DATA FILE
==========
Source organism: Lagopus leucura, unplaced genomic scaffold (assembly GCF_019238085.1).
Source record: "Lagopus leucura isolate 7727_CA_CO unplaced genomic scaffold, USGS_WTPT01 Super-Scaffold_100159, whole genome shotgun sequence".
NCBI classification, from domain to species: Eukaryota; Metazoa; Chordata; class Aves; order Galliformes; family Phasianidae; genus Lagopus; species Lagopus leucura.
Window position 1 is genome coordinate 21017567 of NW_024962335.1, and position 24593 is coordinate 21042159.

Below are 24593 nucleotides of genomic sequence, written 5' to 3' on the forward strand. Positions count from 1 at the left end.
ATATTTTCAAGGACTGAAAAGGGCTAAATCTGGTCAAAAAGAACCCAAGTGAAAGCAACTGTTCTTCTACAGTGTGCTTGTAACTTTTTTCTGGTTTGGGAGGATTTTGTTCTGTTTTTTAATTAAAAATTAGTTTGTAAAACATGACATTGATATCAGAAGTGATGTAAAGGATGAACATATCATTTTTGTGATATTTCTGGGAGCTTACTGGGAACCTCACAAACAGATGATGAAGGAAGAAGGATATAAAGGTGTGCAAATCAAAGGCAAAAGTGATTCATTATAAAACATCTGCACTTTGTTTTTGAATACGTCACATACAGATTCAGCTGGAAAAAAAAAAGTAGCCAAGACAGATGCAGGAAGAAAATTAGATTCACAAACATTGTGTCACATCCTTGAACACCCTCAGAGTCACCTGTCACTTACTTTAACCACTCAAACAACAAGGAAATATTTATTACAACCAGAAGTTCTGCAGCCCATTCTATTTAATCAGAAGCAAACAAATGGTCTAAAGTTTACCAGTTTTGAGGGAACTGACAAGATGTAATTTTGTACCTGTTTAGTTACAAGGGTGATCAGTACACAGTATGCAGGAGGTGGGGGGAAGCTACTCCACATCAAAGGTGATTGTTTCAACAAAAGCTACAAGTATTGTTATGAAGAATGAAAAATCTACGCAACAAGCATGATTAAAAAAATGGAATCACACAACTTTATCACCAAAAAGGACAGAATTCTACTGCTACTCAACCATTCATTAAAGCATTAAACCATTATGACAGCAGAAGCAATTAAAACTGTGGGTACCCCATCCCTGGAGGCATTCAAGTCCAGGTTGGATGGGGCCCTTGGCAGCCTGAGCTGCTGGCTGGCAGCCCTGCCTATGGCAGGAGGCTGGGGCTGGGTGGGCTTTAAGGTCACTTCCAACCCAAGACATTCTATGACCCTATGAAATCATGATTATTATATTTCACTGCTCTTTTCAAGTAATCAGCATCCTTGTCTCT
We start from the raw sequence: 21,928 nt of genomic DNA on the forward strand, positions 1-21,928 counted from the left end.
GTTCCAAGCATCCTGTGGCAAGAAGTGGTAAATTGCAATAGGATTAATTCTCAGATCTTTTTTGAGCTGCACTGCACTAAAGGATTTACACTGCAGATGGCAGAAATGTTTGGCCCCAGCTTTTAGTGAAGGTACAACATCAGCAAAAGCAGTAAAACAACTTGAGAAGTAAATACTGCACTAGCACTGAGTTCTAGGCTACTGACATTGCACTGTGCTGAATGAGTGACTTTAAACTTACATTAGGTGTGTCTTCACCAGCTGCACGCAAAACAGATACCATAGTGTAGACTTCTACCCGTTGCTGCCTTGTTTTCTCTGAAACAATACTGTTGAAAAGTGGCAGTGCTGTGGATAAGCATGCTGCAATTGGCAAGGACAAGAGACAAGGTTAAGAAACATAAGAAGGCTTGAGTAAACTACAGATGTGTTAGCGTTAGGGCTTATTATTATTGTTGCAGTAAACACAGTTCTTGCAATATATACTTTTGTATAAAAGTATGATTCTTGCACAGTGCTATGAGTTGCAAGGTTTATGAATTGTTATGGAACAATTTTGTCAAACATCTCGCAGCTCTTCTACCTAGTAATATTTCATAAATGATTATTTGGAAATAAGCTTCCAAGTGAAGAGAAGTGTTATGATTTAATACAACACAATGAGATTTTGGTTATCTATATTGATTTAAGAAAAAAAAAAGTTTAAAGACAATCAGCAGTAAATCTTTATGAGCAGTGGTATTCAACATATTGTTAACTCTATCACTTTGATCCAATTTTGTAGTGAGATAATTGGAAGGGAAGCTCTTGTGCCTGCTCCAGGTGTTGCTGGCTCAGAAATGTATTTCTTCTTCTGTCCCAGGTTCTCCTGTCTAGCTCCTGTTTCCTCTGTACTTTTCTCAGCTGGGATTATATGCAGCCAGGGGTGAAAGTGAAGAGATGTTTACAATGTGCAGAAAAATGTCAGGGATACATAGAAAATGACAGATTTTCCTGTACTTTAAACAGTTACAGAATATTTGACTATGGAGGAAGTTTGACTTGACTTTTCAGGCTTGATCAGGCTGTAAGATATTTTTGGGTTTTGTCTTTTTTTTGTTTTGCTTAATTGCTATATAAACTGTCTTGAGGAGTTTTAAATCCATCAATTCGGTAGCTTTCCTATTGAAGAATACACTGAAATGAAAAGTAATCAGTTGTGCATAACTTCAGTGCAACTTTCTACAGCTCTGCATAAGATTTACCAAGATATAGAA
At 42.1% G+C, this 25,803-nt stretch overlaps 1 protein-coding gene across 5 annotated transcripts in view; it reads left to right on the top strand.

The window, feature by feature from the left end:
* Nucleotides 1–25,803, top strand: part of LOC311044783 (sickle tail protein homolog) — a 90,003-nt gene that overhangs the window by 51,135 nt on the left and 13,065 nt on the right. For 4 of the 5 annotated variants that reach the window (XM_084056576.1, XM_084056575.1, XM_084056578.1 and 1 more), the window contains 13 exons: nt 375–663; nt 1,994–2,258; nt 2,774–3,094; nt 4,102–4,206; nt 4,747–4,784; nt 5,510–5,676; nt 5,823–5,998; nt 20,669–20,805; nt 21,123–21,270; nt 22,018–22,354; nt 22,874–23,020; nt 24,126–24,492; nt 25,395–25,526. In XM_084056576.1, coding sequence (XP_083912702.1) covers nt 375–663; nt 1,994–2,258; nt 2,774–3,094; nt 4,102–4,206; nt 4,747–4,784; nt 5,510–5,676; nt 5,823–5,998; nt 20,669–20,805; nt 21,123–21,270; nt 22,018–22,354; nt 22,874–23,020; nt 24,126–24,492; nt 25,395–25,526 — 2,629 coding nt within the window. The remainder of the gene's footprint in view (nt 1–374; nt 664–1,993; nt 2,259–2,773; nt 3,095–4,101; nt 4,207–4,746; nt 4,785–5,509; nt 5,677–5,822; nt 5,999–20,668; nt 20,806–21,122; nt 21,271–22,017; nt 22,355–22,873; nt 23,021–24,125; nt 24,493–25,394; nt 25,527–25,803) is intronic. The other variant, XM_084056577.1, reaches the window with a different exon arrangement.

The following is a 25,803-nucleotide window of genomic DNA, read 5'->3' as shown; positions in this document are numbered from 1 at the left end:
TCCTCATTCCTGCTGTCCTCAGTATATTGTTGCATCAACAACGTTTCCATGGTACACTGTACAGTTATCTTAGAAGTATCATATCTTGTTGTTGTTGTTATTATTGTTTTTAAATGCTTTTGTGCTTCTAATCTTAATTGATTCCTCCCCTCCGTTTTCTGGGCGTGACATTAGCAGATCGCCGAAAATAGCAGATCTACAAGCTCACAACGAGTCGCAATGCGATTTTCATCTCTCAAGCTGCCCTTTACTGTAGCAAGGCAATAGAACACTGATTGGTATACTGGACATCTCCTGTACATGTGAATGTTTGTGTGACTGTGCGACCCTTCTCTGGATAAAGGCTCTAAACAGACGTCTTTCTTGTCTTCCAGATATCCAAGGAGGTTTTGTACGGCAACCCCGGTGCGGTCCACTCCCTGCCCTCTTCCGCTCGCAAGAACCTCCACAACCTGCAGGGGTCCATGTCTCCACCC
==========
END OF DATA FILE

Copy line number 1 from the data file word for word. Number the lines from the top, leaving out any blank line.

Source organism: Lagopus leucura, unplaced genomic scaffold (assembly GCF_019238085.1).